Jacobsen’s recordings from yesterday. (Note: the final 8 seconds of the audio are of whales recorded on Friday, a few miles from the mouth of the Mad River.)

After hearing that a rare pod of orcas was spotted off the coast of the Samoa Peninsula last week, local marine biologist and whale expert Jeff Jacobsen has spent his subsequent days on the ocean, searching for whales, collecting data and recording the sounds of the deep on his fancy underwater microphone.

The whines, whistles and squawks that Jacobsen picked up on his hydrophone yesterday, he says, are the distinct calls of transient killer whales, a group mammal-eaters that are especially rare to Humboldt waters, but have been active along the North Coast in recent weeks.

A pod of orcas spotted near Humboldt Bay (Samoa and Manila in the background). | Photos by Ishan Vernallis and Robin Brown.

“They’re called ecotypes,” Jacobsen told the Outpost. “They’re not a different species, but have different diets, vocalizations and behaviors than the resident salmon eaters.”

These carnivorous whales are usually quiet when traveling and hunting to avoid being detected by prey, but can often be heard vocalizing after a kill.

“It’s always startling [and] astonishing to hear killer whale calls, especially the mammal-eating transients, which don’t vocalize as often as the fish eaters,” he said. “Yesterday [a local fisherman] called me on the radio saying that he’d just seen three orcas: two females and a male. He gave me the coordinates, west-southwest of the jetties in 180-foot depth, and we headed that way, stopping to listen via hydrophone as we went.”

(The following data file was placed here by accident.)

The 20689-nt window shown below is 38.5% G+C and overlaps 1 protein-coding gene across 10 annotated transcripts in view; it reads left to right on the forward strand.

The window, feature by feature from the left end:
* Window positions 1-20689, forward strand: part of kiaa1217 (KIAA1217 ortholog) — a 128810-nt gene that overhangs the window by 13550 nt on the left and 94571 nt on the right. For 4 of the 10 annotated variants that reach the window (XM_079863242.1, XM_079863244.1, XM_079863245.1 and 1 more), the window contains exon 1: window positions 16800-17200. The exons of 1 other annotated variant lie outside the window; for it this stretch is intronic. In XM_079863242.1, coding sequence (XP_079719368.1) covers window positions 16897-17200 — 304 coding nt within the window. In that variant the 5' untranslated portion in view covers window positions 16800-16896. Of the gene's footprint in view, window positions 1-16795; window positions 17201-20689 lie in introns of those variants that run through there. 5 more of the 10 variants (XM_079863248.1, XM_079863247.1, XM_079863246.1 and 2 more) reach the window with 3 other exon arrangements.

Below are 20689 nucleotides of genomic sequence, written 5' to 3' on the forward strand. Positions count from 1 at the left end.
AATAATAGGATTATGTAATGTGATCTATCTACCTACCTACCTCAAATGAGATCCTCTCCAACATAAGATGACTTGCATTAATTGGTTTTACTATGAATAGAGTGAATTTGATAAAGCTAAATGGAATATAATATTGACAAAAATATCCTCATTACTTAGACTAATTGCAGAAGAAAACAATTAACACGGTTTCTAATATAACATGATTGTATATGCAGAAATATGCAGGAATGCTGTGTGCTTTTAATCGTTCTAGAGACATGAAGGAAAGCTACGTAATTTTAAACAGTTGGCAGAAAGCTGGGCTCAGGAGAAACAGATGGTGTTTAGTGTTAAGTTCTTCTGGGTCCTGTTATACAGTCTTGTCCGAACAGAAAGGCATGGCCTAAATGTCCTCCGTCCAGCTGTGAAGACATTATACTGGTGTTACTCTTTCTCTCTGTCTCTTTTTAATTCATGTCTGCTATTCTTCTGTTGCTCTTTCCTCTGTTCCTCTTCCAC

A guest lecture given by Jacobsen for a College of the Redwoods marine biology class.

Thanks to the help of marine biologists like Jacobsen, these transient killer whales can often be identified by their dorsal fins, flukes, unique markings and even their calls. Because of this, the pod seen by numerous boaters along the Samoa Peninsula last week has been identified as pod T038, also known as “the T-38s,” a family of transient killer whales from British Columbia and Alaska, that, until last week, had never been seen south of Washington state.

“This is the first time [the pod] has been seen in California,” he said. “It astounds me that after 42 years of doing this research, we know so much about these killer whales. We know their ages and who’s related to who.”

Pod T038, like most transient orca pods, is a small group led by its grandmother of the same name. Years of research has revealed that killer whales are matriarchal in nature and their groups often split along matrilines when daughters and granddaughters have kids of their own. These small pod sizes and strong family bonds have allowed biologists to extensively study their distribution, lineage and social structures.

“Killer whales are intensely social and matriarchal,” Jacobsen said. “The matriarch grandma of another pod named T035 was seen traveling with the T-38s [in Humboldt], while her daughter and three grandkids were somewhere else, or here but not seen. Ever the soap opera mystery with Orcas. Highly social, huge brains, long lives.”

Jacobsen is encouraging anyone who encounters these whales, from land or sea, to send what information they have to the Orca Network, a non-profit organization dedicated to raising awareness about the whales of the Pacific Northwest and their habitats, in order to help marine biologists track changes in their populations.

“[It’s] all for the amazing reward of learning so much about those individual orcas, their family structure, age, history, range, etc.,” he said. “By now, we know more about the personal lives and drama of hundreds of wild killer whales than we know about captive whales.”